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Moonbird: Humans

Moonbird: Humans

Progressive Rock
Rating: 2.75/5.0

Moonbird is a progressive rock project originally created in 2004 by multi-instrumentalist and lyricist James Kwiecinski, and lately in collaboration with friend Daryl Lynch. Mr. Kwiecinski is quite prolific: this is the seventh Moonbird project in six years. To musical style, Moonbird is reminiscent of Pink Floyd, Peter Gabriel, a little Fripp, Eno, and maybe some Genesis (early) here and there. The music isn't eclectic as that sounds: generally, there's lots of atmosphere or ambience from keyboards that are often quirky or trippy; and solid acoustic and electric guitar work that could remind of Floyd at times. It's a conspiracy of sound really. But that makes perfect sense because James Kwiecinski is a lyrical conspiracy theorist hoping to make social and political commentary.

Humans is a concept album about the human condition, and the condition is not good. From the promo material we find this, 'the world is run by handful of ruling elite who dictate how our lives will go and we are enslaved by them. Because of this there is much war and extreme poverty in the world.' I knew it: 'they' are out to get us. So, on Humans 'the focus is entirely upon the theme of the human condition: humanity seems to be at a crisis point and the underlying issues must be found and dealt with.' Now, there's a brainstorm.

Mr. Kwiecinski is quick to point out what he believes those issues are, but very short on a remedy. The despairing human condition arises, essentially, from the wrongs done to us by the global political, economic and environmental co-conspirators as revealed in song on 'Humans,' 'Full Spectrum Dominance,' 'We Own You' and others. Oh yeah, the other major conspirator is organized religion; and, of course, that means bashing Christianity on the lengthy piece, 'Memorial.' Sometimes, as on Greed And Ignorance, Kwiecinski gets closer to the fundamental problem underlying all these things which is, and sorry to get theological here, man's original sin and corruption.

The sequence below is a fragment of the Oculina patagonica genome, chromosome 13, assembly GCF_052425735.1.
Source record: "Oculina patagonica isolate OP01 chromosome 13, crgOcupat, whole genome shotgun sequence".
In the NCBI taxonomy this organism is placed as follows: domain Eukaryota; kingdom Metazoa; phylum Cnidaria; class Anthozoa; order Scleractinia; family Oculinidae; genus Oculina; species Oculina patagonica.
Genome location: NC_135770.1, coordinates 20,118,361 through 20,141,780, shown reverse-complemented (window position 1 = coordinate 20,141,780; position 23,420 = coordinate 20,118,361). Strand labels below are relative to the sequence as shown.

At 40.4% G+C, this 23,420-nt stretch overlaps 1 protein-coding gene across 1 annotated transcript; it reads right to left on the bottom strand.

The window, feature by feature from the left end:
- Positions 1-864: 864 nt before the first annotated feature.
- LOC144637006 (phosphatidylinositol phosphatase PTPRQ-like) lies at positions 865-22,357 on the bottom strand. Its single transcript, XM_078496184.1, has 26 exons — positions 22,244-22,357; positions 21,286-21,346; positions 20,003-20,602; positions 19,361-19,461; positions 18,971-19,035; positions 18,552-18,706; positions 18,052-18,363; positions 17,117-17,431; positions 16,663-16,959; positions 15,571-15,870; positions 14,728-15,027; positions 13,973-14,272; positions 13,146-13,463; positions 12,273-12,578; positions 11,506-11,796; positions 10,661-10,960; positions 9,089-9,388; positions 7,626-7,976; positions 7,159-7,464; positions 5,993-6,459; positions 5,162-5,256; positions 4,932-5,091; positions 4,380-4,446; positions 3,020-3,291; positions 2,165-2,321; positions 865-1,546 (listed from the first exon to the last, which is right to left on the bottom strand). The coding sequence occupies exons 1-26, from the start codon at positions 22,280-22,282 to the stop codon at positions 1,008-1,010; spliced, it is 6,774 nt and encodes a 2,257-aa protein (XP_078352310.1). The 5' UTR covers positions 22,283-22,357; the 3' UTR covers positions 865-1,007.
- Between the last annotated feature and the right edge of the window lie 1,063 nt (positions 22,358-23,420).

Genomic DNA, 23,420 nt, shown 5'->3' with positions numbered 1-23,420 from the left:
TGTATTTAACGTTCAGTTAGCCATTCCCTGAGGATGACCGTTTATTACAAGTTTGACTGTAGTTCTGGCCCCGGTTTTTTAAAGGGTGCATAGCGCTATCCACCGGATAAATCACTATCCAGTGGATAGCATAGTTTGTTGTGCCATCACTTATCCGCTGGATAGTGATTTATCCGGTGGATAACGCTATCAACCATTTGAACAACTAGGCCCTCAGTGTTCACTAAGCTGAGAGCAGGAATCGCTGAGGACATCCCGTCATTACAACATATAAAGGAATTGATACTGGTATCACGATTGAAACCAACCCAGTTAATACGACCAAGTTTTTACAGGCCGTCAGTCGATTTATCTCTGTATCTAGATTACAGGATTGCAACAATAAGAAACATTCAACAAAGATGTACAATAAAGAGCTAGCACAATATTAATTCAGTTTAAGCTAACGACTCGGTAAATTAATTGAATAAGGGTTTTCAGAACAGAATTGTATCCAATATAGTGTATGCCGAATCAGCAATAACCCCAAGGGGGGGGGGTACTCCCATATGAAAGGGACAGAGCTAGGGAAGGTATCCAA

Conversely, Mr. Kwiecinski never points to a cure, and so never gives us hope. Worse, his explorations of cause and effect are mostly crass: placing the blame on an mysterious cabal of evil men (probably Republicans, bankers, automakers, and the guy who 'always screws you at the drive through'); and vulgar: Kwiecinski has no problem dropping the f-bomb with exaggeration and emphasis to accentuate his diatribes. These latter characteristics were enough to put me off from 'Full Spectrum Dominance' to the end (or at least 'We Still Own you,' where I stopped.)

Musically, Kwiecinski (and Lynch) are at their best when they are at their worst. Despite the abundance of vulgarity and angstful whining, the Floydish 'Full Spectrum Dominance,' 'Somebody Tell Me,' and the up tempo rocker, 'We Own You' are some of the best compositions on this disc. Even 'Memorial,' with it's eerie voiceover from a fundamentalist preacher John Hagee and undeserved Christian bashing, is an impressive arrangement. Unfortunately, combining good art with a suspicious, unsubstantiated or simply bad message, does make the music profound.

Moonbird's Humans is a complex, but doubtful, conspiratorial tale of the human condition set to similarly complex, and sometimes pleasing, progressive rock. Humans is a lot to work through, but if you can pass over the questionable political themes with its unnecessary vulgarity, you will find some interesting music here.

In Short

Moonbird's Humans is a complex, but doubtful, conspiratorial tale of the human condition set to similarly complex, and sometimes pleasing, progressive rock. Humans is a lot to work through, but if you can pass over the questionable political themes with its unnecessary vulgarity, you will find some interesting music here.

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